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Stance and Voice in Written Academic Genres
 
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Stance and Voice in Written Academic Genres
 
 
Palgrave Macmillan
 
 
 
 
 
24 Sep 2012
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£58.00
|Hardback In Stock
  
9780230302839
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DescriptionContentsAuthors

Stance and voice are among the most significant concepts in writing theory and pedagogy today. Referring to the ways we express a point of view and engage with others, the terms are particularly controversial in the domain of academic writing,
long considered a faceless and impersonal kind of discourse. But while corpus research shows that stance is scarcer in academic genres than in many other contexts, the complex and distinctive ways scholars and students present their attitudes to their
texts, their readers and their content offer a rich area of study for discourse analysts and students of academic writing. This book reappraises the notions of stance and voice and reconsiders their relevance in applied linguistics, showing their expression and impact in a broad range of written academic genres. In its 15 chapters, leading authorities offer their thoughts and research on the following issues:
• The key frameworks, methods, theories and areas of research
• The expression of stance and voice in a range of genres and disciplines
• The centrality of community and context in the expression of stance and voice
• The main factors of variation: channel, discipline, culture and temporality
• Questions of authenticity, distinctiveness, empowerment and identity


Description

Stance and voice are among the most significant concepts in writing theory and pedagogy today. Referring to the ways we express a point of view and engage with others, the terms are particularly controversial in the domain of academic writing,
long considered a faceless and impersonal kind of discourse. But while corpus research shows that stance is scarcer in academic genres than in many other contexts, the complex and distinctive ways scholars and students present their attitudes to their
texts, their readers and their content offer a rich area of study for discourse analysts and students of academic writing. This book reappraises the notions of stance and voice and reconsiders their relevance in applied linguistics, showing their expression and impact in a broad range of written academic genres. In its 15 chapters, leading authorities offer their thoughts and research on the following issues:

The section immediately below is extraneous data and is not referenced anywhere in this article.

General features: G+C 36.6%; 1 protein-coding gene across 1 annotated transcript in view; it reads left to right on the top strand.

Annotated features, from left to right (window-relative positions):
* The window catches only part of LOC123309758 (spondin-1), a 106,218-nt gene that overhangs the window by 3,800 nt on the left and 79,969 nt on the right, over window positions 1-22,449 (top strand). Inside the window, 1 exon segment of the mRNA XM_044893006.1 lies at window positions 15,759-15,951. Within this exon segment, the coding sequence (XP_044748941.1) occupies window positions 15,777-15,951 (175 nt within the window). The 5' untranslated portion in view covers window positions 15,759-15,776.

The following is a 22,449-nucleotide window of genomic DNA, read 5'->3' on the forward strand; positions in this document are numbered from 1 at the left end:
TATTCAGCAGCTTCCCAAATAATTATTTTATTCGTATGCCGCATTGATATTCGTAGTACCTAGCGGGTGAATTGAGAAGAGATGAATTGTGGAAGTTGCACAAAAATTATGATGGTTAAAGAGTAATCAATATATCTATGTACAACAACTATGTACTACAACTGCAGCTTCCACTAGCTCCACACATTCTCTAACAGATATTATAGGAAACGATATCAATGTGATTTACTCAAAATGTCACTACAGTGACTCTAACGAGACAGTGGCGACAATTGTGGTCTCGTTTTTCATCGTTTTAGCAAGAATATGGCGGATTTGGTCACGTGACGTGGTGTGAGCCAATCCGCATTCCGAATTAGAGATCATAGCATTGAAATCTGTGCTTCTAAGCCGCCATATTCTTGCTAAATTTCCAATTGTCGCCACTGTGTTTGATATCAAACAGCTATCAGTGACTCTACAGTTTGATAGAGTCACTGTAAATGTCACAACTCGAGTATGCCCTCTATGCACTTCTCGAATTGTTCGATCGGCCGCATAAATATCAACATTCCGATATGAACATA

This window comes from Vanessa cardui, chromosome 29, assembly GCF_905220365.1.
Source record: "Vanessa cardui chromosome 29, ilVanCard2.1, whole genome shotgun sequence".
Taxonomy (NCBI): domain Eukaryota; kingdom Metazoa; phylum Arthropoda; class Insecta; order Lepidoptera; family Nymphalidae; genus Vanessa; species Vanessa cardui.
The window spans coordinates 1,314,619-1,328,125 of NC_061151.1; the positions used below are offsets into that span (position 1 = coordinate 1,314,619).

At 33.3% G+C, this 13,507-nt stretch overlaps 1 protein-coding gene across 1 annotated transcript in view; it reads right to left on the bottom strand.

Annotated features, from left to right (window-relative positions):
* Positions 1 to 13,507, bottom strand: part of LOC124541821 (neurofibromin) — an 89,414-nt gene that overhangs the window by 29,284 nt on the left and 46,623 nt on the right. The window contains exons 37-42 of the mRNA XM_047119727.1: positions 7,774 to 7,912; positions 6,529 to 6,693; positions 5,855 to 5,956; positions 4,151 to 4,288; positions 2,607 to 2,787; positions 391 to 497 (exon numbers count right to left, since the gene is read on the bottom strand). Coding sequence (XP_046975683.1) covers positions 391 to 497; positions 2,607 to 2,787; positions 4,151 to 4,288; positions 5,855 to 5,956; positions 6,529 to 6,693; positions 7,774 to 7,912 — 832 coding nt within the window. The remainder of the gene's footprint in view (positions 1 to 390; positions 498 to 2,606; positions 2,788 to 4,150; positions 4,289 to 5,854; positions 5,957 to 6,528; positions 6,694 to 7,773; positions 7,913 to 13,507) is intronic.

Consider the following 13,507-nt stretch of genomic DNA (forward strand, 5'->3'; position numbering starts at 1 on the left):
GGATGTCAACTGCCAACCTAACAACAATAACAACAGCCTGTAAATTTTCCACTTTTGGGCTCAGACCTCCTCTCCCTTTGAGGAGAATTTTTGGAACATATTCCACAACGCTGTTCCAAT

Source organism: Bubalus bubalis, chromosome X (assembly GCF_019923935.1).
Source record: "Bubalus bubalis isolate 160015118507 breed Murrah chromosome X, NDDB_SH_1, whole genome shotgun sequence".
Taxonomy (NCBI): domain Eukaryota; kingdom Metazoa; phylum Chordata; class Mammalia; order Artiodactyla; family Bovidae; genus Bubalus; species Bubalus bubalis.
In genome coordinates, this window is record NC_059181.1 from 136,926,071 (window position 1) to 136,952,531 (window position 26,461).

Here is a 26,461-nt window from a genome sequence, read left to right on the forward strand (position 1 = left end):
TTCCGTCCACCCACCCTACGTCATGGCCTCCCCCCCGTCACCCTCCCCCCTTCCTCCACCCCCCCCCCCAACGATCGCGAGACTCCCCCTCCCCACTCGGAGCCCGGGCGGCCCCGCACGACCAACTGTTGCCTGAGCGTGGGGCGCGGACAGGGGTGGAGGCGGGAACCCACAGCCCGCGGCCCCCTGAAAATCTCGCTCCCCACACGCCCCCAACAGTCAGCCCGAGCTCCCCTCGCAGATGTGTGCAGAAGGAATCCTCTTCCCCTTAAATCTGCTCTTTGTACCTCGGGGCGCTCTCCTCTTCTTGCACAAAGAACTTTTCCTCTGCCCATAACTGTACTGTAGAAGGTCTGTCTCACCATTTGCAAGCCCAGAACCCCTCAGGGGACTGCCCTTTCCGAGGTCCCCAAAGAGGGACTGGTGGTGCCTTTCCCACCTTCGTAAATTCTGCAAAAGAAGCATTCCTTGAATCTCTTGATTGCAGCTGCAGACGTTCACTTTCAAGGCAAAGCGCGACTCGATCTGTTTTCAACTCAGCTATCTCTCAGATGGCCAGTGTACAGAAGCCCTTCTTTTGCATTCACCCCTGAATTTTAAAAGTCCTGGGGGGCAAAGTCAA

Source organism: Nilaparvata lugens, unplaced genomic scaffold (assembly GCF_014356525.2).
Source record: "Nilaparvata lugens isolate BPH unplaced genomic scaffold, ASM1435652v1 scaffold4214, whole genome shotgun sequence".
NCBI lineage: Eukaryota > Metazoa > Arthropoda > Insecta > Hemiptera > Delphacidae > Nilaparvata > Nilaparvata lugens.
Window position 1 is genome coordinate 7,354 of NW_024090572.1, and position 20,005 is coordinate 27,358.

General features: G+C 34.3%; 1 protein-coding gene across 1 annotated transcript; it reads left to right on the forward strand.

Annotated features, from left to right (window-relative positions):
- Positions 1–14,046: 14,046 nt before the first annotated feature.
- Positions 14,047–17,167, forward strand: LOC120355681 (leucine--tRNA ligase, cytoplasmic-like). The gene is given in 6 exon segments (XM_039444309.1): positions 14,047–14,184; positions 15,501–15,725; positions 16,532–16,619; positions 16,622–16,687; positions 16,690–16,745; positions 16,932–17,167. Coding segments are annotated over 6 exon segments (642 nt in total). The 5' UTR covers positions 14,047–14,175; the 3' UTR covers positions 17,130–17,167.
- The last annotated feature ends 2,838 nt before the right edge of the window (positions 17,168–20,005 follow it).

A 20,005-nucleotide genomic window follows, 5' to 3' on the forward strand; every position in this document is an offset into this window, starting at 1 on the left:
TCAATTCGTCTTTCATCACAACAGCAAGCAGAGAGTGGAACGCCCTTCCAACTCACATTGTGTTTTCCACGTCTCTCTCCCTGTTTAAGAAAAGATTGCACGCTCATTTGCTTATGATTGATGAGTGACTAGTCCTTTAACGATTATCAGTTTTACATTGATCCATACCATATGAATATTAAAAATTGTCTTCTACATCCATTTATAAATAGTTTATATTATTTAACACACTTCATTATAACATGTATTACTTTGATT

• The key frameworks, methods, theories and areas of research
• The expression of stance and voice in a range of genres and disciplines
• The centrality of community and context in the expression of stance and voice
• The main factors of variation: channel, discipline, culture and temporality
• Questions of authenticity, distinctiveness, empowerment and identity


Contents

List of Tables
List of Figures
Acknowledgements
Notes on Contributors

Introduction; K.Hyland & C.Sancho-Guinda
Current Conceptions of Stance; B.Gray & D.Biber
Current Conceptions of Voice; C.Tardy
Voice and Stance as APPRAISAL: Persuading and Positioning in Research Writing Across Intellectual Fields; S.Hood
Stance in Academic Bios; P.Tse
Hedging, Stance and Voice in Medical Research Articles; A.Gross & P.Chesley
Authorial Voice in Textbooks: Between Exposition and Argument; M.Bondi
Achieving a Voice of Authority in PhD Theses; P.Thompson
Undergraduate Understandings: Stance and Voice in Undergraduate Reports; K.Hyland
Voice in Student Essays; P.K.Matsuda & J.V.Jeffery
Proximal Positioning in Students' Graph Commentaries; C.Sancho-Guinda
Stance and Voice in Academic Discourse Across Channels; A.Hewings
Voice and Stance Across Disciplines in Academic Discourse; M.Silver
Variation of Stance and Voice Across Cultures; K.Fløttum
The Voice of Scholarly Dispute in Medical Book Reviews 1890-2010; F.Salager-Meyer, M.Áriza & M.Briceño
Epilogue; D.Cameron
 



 



Authors

KEN HYLAND is Chair Professor of Applied Linguistics and Director of the Centre for Applied English Studies at the University of Hong Kong, Hong Kong. He has taught in Asia, Australasia and the UK, and published over 160 articles and 16 books. He was founding co-editor of the Journal of English for Academic Purposes and is now co-editor of Applied Linguistics.

CARMEN SANCHO GUINDA is a senior lecturer in the Department of Applied Linguistics at the Polytechnic University of Madrid, Spain, where she teaches EAP, ESP and in-service seminars for engineering teachers undertaking English-medium instruction. Her research focus is the interdisciplinary analysis of academic and professional discourses and innovation in academic literacies.